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01.12.2012 | Research | Ausgabe 1/2012 Open Access

World Journal of Surgical Oncology 1/2012

Suboptimal chemotherapy is an adverse prognostic factor in osteosarcoma

World Journal of Surgical Oncology > Ausgabe 1/2012
Bicheng Yong, Pingxian Tan, Junqiang Yin, Changye Zou, Xianbiao Xie, Jin Wang, Gang Huang, Qianyong Wang, Jingnan Shen
Wichtige Hinweise

Electronic supplementary material

The online version of this article (doi:10.​1186/​1477-7819-10-191) contains supplementary material, which is available to authorized users.
Bicheng Yong, Pingxian Tan contributed equally to this work.

Competing interests

We declare that we have no conflicts of interest.

Authors’ contributions

JNS and JW conceived the study. BCY, PXT, CYZ did the chart review. BCY and YQW followed up the patients and obtained the survival information. GH and BCY performed the statistical analysis and interpreted the results. BCY, XBX and JQY performed the literature review and wrote the manuscript. All authors read and approved the final manuscript.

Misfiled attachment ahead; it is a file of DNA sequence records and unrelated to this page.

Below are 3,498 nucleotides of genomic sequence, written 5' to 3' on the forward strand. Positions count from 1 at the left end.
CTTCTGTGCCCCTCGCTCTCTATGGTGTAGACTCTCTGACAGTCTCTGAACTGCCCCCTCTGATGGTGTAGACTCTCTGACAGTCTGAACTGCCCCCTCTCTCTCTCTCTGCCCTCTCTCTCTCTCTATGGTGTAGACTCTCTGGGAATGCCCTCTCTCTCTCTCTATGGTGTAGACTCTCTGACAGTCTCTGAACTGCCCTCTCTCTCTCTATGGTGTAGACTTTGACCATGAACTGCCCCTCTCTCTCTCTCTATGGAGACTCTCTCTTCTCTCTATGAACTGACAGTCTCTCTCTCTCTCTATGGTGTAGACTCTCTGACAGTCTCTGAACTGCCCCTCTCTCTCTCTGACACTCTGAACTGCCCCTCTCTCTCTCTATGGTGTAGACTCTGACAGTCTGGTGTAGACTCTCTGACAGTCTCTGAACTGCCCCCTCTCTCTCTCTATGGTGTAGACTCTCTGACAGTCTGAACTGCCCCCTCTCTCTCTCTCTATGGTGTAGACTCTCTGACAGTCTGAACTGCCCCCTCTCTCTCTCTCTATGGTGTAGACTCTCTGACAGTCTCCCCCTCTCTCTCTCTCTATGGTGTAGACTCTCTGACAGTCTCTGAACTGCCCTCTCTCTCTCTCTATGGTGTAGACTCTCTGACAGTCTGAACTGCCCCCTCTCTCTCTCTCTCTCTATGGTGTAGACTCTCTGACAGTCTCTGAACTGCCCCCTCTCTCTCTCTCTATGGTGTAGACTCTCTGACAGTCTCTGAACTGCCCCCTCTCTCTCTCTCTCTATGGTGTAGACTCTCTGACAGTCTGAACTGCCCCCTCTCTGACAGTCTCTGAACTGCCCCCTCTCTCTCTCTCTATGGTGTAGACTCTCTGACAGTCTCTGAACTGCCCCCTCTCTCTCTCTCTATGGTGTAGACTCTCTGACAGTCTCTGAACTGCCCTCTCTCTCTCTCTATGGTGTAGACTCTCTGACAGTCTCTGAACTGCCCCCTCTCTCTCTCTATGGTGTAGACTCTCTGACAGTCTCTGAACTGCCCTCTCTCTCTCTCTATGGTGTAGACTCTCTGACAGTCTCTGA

We sought to determine whether suboptimal chemotherapy compromised the prognosis of osteosarcoma patients.


A total of 132 eligible patients who underwent chemotherapy between 1998 and 2008 were identified in our database. Information regarding patient demographics, clinical characteristics, and survival status were extracted for analysis. Optimal chemotherapy was defined as receipt of ≥80% of the planned dose intensity of prescribed agents within the planned durations.


The use of optimal chemotherapy resulted in an overall survival benefit with P = 0.006. Patients who failed to complete the optimal chemotherapy protocol had a dismal prognosis of 30.8% overall survival over five years, whereas those who completed the optimal chemotherapy had an overall survival rate over five years of 65.3%. Based on multivariate analysis, patients who were treated with a suboptimal protocol had a higher risk of relapse, metastasis and mortality. The hazard ratio (HR) of recurrence or death for the suboptimal chemotherapy group was as high as 2.512 over that of the optimal chemotherapy group (HR = 2.512, 95% confidence interval = 1.242 to 3.729).


Chemotherapy is a significant independent prognostic variable, and suboptimal chemotherapy was found to have a detrimental effect on the outcome of patients with osteosarcoma.
Authors’ original file for figure 1
Authors’ original file for figure 2
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